Signs suggest US flu activity is starting to recede

For the first time in many weeks, influenza activity in the United States is showing signs of receding, according to today's update from the US Centers for Disease Control and Prevention (CDC).

In other flu news, an international team of researchers yesterday estimated that flu accounts for close to 10% of children's hospitalizations for severe respiratory infections worldwide. The team also reported that flu-related hospitalizations of children are more than three times as common in developing countries as in industrialized nations.

Fewer states reporting high activity

The CDC update said just 7 states and Puerto Rico reported high influenza-like illness (ILI) levels last week, as compared with 14 states and Puerto Rico the previous week. The states are Alabama, Kentucky, New Jersey, New Mexico, New York, North Carolina, and Virginia.

In addition, 8 states and New York City reported moderate ILI activity, down from 13 states a week earlier. But 39 states, 1 fewer than a week earlier, were still reporting geographically widespread flu cases, the CDC reported.

Another declining marker was the estimated share of medical visits attributed to ILI, which dropped from 3.7% 2 weeks ago to 3.2% last week, the agency said. That number was still well above the national baseline of 2.1%.

Also dropping was the proportion of respiratory samples that tested positive for flu: 20.1% of 23,946 specimens last week, versus 23.1% of 25,855 the week before.

Two pediatric deaths noted

The CDC reported 2 flu-related deaths in children for the week, which compares with 8 a week earlier and raises the season total to 30. One death was associated with an H3N2 virus and one with a 2009 H1N1 virus.

One flu marker that rose last week was the share of deaths associated with pneumonia and flu, according to the CDC's 122 Cities Mortality Reporting system. Last week's number was 7.3%, up from 6.9% a week earlier, and just above the epidemic threshold of 7.2%.

The CDC's other system for tracking deaths from pneumonia and flu, run by the National Center for Health Statistics (NCHS), lags 2 weeks behind the 122 Cities system. The NCHS put the number for the week ending Mar 5 at 7.4%, down from 7.5% the previous week and below that week's epidemic threshold of 7.7%.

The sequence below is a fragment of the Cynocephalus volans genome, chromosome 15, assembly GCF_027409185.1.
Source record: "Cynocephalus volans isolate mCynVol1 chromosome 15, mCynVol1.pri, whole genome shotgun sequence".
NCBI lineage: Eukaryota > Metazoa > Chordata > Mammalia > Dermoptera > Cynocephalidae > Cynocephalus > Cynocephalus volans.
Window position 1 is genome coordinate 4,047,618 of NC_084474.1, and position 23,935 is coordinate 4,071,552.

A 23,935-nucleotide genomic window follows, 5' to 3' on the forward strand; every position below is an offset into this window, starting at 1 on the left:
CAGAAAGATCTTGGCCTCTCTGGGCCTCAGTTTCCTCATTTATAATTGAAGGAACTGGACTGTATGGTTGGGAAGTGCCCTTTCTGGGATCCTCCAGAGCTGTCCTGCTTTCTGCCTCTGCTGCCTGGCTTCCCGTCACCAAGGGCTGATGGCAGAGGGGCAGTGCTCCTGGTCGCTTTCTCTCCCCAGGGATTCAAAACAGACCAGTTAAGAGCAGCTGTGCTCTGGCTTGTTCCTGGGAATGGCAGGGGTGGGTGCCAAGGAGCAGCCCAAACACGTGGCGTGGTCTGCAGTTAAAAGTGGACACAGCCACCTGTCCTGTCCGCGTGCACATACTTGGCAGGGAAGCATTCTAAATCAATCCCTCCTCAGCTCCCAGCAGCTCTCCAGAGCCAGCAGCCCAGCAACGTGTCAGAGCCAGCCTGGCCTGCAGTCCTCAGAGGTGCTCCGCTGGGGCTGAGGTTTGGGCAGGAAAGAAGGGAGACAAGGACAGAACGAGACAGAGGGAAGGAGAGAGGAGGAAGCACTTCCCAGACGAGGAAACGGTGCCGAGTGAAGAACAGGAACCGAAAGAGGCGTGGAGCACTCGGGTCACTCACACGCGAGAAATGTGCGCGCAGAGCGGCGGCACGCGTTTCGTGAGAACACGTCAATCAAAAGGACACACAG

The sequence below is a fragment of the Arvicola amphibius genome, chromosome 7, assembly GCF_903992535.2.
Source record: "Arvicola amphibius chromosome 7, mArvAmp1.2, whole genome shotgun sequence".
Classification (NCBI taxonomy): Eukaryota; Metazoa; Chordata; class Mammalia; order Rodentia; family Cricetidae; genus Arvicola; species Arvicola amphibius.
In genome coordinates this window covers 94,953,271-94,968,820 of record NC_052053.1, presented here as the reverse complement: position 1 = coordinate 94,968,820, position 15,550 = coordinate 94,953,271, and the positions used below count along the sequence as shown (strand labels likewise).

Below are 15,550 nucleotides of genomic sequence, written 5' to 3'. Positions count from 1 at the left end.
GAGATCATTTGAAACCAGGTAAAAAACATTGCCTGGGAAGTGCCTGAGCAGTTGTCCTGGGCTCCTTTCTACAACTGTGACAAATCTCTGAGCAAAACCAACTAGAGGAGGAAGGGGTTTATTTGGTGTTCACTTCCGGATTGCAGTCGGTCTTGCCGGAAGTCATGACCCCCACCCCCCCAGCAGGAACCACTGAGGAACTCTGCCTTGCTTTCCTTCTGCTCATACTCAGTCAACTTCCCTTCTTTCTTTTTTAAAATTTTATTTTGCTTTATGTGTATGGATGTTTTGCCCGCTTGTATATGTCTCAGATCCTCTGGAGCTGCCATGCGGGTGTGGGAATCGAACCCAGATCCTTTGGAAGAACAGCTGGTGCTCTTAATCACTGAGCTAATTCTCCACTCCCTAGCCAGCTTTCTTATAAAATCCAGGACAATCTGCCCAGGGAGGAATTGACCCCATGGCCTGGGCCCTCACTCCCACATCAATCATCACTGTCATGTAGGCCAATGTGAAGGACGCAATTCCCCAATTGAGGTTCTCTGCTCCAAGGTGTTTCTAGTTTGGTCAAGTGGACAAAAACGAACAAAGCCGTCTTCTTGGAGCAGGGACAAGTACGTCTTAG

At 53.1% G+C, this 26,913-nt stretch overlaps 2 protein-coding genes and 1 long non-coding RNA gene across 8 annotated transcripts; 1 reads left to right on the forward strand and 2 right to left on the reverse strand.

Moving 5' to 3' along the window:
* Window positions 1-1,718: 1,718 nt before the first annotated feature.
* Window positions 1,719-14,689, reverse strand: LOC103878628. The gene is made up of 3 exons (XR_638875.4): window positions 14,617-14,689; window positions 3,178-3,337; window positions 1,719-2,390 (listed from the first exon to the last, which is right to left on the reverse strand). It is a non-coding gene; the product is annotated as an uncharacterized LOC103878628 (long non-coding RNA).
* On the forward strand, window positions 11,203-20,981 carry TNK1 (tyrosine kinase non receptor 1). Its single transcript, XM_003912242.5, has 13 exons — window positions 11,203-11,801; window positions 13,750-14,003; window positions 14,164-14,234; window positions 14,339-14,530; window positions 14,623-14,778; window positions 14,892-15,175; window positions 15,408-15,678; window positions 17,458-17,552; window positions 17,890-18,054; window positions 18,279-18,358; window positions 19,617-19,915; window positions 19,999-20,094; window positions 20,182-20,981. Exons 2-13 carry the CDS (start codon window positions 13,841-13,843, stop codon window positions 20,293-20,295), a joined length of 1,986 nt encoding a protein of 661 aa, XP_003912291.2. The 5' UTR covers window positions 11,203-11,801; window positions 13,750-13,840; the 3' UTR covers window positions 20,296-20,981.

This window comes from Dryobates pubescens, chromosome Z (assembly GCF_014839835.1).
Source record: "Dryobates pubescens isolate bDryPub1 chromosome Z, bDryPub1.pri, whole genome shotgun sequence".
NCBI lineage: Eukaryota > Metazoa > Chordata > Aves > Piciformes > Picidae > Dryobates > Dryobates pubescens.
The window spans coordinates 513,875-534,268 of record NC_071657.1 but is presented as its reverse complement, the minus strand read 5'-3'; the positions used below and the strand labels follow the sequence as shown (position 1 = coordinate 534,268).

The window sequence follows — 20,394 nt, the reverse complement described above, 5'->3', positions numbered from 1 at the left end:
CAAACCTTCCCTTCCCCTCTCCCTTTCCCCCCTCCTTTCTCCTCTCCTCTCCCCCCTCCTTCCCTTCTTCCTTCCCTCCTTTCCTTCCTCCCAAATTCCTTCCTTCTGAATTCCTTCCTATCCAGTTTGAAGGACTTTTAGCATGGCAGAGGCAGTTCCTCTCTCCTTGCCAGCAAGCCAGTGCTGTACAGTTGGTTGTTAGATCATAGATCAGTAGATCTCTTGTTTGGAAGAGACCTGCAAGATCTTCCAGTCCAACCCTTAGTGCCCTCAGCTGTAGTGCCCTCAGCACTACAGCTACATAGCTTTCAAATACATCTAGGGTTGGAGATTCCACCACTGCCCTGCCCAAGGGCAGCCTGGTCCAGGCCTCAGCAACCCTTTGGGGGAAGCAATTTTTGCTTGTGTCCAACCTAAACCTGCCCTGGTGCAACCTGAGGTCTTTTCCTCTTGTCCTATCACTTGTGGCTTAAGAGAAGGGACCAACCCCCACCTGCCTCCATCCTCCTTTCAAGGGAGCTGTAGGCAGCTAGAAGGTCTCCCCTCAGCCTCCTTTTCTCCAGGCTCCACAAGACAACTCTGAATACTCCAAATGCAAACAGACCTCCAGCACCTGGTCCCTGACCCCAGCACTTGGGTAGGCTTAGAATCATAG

The cumulative incidence of flu-related hospitalizations for the season reached 18.2 per 100,000 people, up from 14.5 per 100,000 the week before, the CDC reported. Seniors continued to bear the heaviest burden, at 46.1 cases per 100,000, followed by 50- to 64-year-olds (26.9) and children under age 5 (25.6).

International study results

The report on global flu-related hospitalizations in children was published in PLoS Medicine and prepared by a team headed by Kathryn E. Lafond, of the US CDC and the University of Tampere in Finland, as first author.

The team gathered data from 108 published studies on flu-related illness in hospitalized children and from 37 hospital flu surveillance data collections from the Global Respiratory Hospitalizations–Influenza Proportion Positive (GRIPP) working group. The data covered the years from 1982 through 2012.

In a meta-analysis of the data, the researchers calculated that flu was linked to 9.5% of hospitalizations for severe respiratory infection among children under 18 years old worldwide, according to an editor's summary of the report. The figures ranged from 4.8% among children younger than 6 months old to 16.4% among those 5 to 17 years.

The team also estimated that, on average, flu resulted in about 374,000 hospitalizations annually among children under 1 year old and 870,000 hospitalizations annually among children under 5 years.

The researchers further estimated that flu-related hospitalization rates in children under age 5 were more than three times higher in developing countries than in industrialized countries: 150 and 48 hospitalizations, respectively, per 100,000 children per year.

The report cautions that differences in hospitalization practices, case definitions, and flu testing protocols among settings may affect the accuracy of the findings.

The editor's summary says the findings "can be used by countries considering influenza vaccination programs for children and/or pregnant women to help them investigate the possible health and cost implications of such programs."

See also:

CDC FluView report

Mar 25 PLoS Medicine report


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